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Director's Column

PLSJC Director Alan Hall writes a weekly column discussing library and community news, history, and other interesting subjects.

Technology and the Library

By Alan Hall, Director, PLSJ
Publish Date - Sunday, October 4, 2015


As technology has progressed and impacted public libraries, the basic reason that a library exists has not changed.


All that has changed are the tools available to librarians to provide information to the public.


The only thing that has changed in the 45 years that I have worked in libraries is all the things that we now have available to us to serve the public.


Having said all of that, technology has certainly changed those tools and requires a whole new mindset for a librarian trained in the 1970s.


My earliest encounter with technology was a typewriter with a small memory that allowed libraries to print multiple copies of catalog cards for libraries.


Great advancement for 1979, and for librarians who tired of manually typing several cards for the catalog that were exact copies of each other.


Shortly thereafter, early computer companies developed systems to load that information into a storage file, eliminating the need for the printed card.  The problem was that the needed storage capacity for even the smallest library was much larger than any of the capacity.


The first computer storage system for libraries had been developed in 1967 in Columbus, and continues today as a worldwide system for identifying library collections.  But it was 1980 before that system had public capacity, operating at Columbus Metropolitan Library.


Throughout the 1980s, various technologies were introduced to “automate” public libraries, and our Library System joined Cadiz, St. Clairsville, and Woodsfield libraries to link to the State Library of Ohio’s SE Center in Caldwell to manage the checkout and check-in of library materials.


It was a scary proposition to join something that had not yet decided how the thing would work, especially since the Caldwell Public Library, in the town where the computer was located, decided to “wait.”


In early August 1988, the equipment had been installed and one shared phone line with Cadiz allowed the first bytes of information to flow to a main frame computer.  That one phone line serviced 16 “terminals” and spit a binary code of data back and forth.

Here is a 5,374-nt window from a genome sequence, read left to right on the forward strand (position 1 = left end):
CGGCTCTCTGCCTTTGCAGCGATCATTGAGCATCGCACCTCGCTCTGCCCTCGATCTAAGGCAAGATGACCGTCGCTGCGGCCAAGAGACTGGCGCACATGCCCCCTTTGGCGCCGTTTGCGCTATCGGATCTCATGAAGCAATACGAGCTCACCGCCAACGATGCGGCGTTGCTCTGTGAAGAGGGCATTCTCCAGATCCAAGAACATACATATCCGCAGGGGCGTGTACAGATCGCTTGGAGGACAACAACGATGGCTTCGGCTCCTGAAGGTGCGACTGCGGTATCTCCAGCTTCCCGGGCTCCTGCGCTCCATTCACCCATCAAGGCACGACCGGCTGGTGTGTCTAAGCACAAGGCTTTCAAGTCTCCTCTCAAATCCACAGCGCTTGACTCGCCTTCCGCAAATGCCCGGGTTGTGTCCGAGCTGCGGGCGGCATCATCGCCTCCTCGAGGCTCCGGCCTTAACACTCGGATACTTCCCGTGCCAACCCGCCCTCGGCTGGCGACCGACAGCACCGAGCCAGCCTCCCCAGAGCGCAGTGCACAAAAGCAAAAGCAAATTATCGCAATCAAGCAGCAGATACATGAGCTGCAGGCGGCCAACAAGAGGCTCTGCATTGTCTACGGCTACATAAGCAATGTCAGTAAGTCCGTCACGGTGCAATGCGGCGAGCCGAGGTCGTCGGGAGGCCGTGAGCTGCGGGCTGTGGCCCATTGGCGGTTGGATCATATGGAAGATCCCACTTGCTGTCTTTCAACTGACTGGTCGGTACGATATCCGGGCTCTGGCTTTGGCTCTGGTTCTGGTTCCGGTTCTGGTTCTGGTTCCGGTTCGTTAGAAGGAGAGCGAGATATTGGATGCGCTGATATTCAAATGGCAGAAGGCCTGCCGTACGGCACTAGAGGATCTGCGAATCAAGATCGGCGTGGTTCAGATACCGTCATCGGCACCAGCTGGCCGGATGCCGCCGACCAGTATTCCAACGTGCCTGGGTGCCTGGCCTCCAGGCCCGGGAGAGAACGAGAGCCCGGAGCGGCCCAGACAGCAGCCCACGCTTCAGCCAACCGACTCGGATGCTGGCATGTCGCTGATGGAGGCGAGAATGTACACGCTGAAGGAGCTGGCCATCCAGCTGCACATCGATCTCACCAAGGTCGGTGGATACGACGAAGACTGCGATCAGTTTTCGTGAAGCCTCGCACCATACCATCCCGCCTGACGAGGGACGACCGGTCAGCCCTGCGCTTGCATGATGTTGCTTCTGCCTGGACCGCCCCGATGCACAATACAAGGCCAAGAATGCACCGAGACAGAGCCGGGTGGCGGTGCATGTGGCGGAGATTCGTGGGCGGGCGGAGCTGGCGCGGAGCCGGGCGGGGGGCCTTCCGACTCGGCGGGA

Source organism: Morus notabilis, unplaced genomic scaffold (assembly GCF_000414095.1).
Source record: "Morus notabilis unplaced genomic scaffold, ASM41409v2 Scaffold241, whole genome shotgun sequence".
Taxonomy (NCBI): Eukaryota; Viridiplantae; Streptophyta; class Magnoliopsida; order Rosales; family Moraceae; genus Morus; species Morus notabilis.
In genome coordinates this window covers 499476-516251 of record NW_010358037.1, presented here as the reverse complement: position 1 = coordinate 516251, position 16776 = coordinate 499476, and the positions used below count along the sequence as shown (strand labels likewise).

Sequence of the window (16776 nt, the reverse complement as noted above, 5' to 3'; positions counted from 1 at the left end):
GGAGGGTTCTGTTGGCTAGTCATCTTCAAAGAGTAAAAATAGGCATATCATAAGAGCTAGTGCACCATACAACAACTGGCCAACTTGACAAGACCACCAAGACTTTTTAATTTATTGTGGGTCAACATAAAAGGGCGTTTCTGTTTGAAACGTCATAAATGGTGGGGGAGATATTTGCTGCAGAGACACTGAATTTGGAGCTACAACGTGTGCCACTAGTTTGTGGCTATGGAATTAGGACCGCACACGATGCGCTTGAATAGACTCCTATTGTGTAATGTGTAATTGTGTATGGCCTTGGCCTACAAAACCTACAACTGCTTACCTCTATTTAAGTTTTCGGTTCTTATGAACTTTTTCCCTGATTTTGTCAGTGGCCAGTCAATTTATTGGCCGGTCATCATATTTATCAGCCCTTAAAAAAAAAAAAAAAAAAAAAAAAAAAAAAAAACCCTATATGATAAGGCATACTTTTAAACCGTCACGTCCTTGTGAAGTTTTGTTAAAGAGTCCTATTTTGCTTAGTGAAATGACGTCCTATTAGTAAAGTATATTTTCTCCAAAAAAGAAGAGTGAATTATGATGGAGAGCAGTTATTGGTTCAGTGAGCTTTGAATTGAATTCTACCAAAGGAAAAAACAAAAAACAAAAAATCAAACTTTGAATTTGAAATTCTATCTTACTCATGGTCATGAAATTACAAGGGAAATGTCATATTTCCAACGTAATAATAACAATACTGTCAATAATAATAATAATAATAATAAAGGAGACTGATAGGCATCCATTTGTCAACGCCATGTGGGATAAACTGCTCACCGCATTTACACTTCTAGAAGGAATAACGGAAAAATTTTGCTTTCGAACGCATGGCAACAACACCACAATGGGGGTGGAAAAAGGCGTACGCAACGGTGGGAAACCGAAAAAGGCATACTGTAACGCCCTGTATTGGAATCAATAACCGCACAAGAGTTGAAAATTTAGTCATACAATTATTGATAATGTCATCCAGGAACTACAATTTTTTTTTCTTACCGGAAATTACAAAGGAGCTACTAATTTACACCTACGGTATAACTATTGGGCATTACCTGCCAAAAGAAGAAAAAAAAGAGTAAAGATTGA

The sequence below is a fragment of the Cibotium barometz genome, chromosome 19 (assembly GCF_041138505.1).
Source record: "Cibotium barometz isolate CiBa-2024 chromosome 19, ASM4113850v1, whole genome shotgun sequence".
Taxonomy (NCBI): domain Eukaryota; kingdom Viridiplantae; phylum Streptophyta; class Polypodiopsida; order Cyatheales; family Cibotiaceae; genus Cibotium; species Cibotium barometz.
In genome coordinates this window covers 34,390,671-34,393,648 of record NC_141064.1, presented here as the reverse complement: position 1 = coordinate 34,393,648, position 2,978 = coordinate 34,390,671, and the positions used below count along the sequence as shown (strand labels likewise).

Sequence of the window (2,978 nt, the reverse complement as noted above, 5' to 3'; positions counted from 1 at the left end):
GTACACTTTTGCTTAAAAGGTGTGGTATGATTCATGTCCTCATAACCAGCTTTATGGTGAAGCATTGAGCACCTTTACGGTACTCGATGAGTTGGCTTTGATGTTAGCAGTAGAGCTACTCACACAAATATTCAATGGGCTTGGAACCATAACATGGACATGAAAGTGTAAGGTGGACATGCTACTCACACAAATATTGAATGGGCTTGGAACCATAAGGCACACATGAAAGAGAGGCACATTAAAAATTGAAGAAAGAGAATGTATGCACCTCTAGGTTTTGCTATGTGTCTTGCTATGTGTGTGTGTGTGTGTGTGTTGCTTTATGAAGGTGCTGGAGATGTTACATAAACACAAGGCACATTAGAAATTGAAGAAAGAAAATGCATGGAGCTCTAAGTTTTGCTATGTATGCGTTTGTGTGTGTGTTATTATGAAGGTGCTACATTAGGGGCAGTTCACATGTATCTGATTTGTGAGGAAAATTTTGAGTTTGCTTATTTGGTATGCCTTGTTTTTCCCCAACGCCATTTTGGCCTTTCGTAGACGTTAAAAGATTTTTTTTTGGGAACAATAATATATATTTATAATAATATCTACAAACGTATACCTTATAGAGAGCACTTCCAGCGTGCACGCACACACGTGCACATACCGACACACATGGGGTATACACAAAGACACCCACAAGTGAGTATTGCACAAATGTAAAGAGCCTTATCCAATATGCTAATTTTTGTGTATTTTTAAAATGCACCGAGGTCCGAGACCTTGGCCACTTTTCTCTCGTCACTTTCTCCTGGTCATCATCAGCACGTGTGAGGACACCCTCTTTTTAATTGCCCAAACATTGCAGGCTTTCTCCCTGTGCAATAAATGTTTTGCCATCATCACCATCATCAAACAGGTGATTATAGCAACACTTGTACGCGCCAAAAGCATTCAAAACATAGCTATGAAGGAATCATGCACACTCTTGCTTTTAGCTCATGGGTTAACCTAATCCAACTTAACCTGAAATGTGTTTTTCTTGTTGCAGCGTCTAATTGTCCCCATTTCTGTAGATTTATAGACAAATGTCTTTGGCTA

That operated for about 5 years with a large multiplexer box doing its job.


As we moved into the 1990s, OPLIN was developed and funded by the State of Ohio in 1995 and began establishing a network around the state to move data on 56K lines, much faster and needed as “terminals” were replaced by computers and downloads that now included graphics.


The card catalog was closed in 1993 and went away, requiring more power and capacity and by 1998 lines were upgraded to T-1 lines with 1.5 Megabit of capacity.


Eventually, the Ohio Public Library Information Network began what would become a never-ending upgrade of computer circuits around the state to the 251 Public Library Districts.


Complicating the effort is the myriad of available computer networks around the State of Ohio, and the noticeable lack of network capacity in southeastern Ohio and our area.


In September of this year, our Library System reached a new level of capacity as OPLIN expanded our network to 100Mb (Megabits) of computing power over fiber optic systems.


Unfortunately, it will be another 3 months before the Toronto Branch will be connected, and the Adena Branch will have to wait longer for an upgraded system.


A librarian sitting at his desk in 1977 would have no idea what a “megabit” would be, or why he would even be concerned with such a thing.


Who would think that someday the information in all those books on the shelf would fly around through the air and be shared with anyone and everyone?


Who would have imagined that the ability to drill a hole through the massive brick walls of a Carnegie Library building would be the subject of several meetings?


Of course, who also would have imagined that a librarian sitting in Jefferson County, Ohio would have access to billions and billions of bytes of information to fill the information need of the public?